When it comes to the 3D printing of furniture, we have seen several companies and individuals try and come up with products that are both attractive to the eye, and sturdy enough to hold up to everyday wear and tear.
We recently reported on a company called Drawn which has 3D printed several unique furniture pieces. They aren’t the first to try and conquer these endeavors though. For a couple years now, a Dutch man named, Dirk Vander Kooij, has been 3D printing a large variety of furniture pieces. Vander Kooij has printed everything from chairs, to lamps, to vases, to tables and more. His designs are seen as revolutionary to some within the industry.
Vander Kooij has informed 3DPrint.com that he has recently released two new products, the RvR chair and the Fresnel Light.
The RvR chair is a very eye appealing piece that costs 357 EUR. By looking at the chair, you would not realize that it was 3D printed. This is because of the unique technique that Vander Kooij uses. He doesn’t simply 3D print the chair in one single back and forth motion like you would see with most 3D printed furniture. Instead he allows his 3D printer to print in many directions, creating unique looking results. When printing is complete, this chair weights approximately 8 kg.
The other product that was just released by Vander Kooij is his Fresnel Light. It is inspired by the Fresnel lens, that was developed by French physicist Augustin-Jean Fresnel for the use in lighthouses. It too has a very unique design to it. It comes in sizes of 40, 60 or 80 cm, and is priced at 900 EUR.
Vander Kooij has also released several other products in the past few months, including his soap cabinet, a coat rack, the Lenses vase, a Babylon chair, and the Melting Pot tables.
This was created for a shopping mall that wished to have a large object in the lobby. It was printed an incredible 3 meters high. The way that it is printed, it reflects the light quite beautifully.
The Babylon Chair
This chair is priced at 1,923 EUR, and it will surely be a conversation piece in any home.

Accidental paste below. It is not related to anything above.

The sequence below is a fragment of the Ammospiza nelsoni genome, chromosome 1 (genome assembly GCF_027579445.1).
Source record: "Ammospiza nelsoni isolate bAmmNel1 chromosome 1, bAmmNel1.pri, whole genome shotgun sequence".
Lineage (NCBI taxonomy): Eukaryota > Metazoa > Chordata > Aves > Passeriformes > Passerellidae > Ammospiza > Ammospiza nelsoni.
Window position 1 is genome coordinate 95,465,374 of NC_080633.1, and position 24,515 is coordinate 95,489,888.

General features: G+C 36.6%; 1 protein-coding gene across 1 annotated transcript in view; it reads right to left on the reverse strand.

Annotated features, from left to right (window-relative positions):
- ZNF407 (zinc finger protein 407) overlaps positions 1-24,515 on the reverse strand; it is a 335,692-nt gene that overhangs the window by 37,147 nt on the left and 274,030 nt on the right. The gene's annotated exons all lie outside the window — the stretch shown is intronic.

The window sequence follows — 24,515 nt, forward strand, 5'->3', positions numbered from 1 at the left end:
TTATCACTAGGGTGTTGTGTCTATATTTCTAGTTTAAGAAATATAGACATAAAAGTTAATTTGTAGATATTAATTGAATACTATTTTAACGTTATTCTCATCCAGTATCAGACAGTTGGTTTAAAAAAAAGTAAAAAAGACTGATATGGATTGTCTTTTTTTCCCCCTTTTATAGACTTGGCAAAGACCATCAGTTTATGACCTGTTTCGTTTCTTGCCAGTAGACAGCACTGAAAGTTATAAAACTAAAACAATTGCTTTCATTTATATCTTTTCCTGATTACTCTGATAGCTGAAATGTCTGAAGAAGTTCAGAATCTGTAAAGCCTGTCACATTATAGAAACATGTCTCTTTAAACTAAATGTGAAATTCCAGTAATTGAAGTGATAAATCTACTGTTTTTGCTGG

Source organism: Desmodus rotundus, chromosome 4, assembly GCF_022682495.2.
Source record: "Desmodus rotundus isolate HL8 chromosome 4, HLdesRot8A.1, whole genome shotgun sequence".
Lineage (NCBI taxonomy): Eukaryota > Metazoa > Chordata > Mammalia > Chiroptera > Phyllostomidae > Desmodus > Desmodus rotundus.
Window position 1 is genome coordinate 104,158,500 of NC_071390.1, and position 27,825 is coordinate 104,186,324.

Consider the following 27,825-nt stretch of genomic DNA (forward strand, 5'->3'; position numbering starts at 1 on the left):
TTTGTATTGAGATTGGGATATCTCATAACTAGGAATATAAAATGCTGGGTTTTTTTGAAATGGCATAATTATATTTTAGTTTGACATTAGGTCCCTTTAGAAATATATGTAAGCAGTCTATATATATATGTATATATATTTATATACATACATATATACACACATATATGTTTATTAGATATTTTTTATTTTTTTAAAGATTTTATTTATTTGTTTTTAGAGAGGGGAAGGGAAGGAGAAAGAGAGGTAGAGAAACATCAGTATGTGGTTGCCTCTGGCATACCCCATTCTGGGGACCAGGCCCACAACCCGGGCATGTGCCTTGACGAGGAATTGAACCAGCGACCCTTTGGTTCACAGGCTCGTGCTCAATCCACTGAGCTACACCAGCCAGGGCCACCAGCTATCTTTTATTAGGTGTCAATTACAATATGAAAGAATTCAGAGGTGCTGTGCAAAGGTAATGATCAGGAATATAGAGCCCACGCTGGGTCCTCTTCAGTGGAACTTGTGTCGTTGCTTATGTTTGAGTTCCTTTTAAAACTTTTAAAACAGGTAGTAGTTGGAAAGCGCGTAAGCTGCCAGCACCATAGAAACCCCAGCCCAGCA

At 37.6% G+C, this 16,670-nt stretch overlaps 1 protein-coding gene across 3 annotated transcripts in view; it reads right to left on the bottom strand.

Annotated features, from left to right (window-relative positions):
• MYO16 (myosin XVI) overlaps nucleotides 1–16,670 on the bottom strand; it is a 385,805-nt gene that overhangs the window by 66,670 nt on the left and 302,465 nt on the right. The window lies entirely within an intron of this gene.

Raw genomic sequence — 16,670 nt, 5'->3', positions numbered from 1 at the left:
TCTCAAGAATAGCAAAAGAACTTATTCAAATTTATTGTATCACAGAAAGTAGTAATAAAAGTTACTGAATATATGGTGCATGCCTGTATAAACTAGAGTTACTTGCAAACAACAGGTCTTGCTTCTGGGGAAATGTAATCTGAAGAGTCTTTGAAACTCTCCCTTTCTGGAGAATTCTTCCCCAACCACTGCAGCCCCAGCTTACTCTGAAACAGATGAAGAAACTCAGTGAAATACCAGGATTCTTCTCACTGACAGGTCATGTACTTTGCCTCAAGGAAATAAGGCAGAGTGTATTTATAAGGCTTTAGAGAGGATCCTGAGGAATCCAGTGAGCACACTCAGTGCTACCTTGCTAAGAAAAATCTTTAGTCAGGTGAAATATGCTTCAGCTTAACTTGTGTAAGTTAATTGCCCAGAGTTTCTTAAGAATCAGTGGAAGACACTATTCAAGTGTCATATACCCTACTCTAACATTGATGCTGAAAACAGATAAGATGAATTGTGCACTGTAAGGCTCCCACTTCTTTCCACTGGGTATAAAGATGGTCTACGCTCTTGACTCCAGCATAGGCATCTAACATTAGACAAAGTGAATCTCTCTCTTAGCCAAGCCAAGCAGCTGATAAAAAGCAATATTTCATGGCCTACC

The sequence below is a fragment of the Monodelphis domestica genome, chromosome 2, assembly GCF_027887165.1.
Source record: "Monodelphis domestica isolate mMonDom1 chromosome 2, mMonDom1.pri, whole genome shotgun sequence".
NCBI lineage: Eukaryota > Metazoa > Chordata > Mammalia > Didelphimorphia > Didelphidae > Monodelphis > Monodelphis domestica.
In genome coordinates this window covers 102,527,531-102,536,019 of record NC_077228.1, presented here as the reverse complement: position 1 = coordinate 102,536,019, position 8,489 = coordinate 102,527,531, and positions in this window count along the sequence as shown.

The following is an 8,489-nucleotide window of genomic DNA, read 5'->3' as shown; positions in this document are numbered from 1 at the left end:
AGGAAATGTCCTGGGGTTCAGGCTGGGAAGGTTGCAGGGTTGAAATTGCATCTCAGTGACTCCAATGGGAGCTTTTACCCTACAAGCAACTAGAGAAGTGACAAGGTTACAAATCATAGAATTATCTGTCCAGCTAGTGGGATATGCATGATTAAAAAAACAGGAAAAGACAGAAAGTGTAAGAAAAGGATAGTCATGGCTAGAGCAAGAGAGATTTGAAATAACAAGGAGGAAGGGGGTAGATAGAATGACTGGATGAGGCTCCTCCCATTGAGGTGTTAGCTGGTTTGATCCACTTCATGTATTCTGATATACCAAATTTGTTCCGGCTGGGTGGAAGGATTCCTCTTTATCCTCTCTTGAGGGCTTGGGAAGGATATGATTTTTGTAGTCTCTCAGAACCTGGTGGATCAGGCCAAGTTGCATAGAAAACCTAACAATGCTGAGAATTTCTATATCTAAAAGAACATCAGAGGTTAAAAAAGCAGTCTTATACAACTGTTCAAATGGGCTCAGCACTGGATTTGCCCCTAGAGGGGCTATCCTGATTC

Melting Pot Table
This fascinating table is created from scraps that were left over from other furniture pieces. These scraps are melted down and then formed into these very interesting looking tables. No two specimens are identical.
The Soap Cabinet
This is partially 3D printed and partially constructed out of wood.
These are just a handful of Vander Kooij’s furniture pieces. He is constantly adding more to his collection. What do you think? Would you purchase one of his furniture pieces? Which do you like best? Discuss in the Vander Kooij 3D Printed Furniture forum thread on 3DPB.com
Subscribe to Our Email Newsletter
Stay up-to-date on all the latest news from the 3D printing industry and receive information and offers from third party vendors.
You May Also Like
3D Printing News Unpeeled: Solenoids, Hydrogel Buildings and Missiles
Malgorzata A. Zboinska and others at Chalmers University of Technology and the Wallenberg Wood Science Center have managed to 3D print a hydrogel made of alginate and nano-cellulose. They hope...
3DXTECH Launches “Pellet to Part” Program for 3D Printing Materials
Always looking to shake up the material extrusion segment of 3D printing, Michigan-based 3DXTECH has introduced a novel initiative named the “Pellet to Part” program. To further drive collaboration with...
Interview: NAGASE Facilitates AM Adoption with EMPOWR3D 3D Printing Brand
The additive manufacturing (AM) market is entering a new phase in which large companies from outside of the segment have entered and begun consolidating. In reality, this trend has been...
Printing Money Episode 15: 3D Printing Markets & Deals, with AM Research and AMPOWER
Printing Money returns with Episode 15! This month, NewCap Partners‘ Danny Piper is joined by Scott Dunham, Executive Vice President of Research at Additive Manufacturing (AM) Research, and Matthias Schmidt-Lehr,...
Upload your 3D Models and get them printed quickly and efficiently.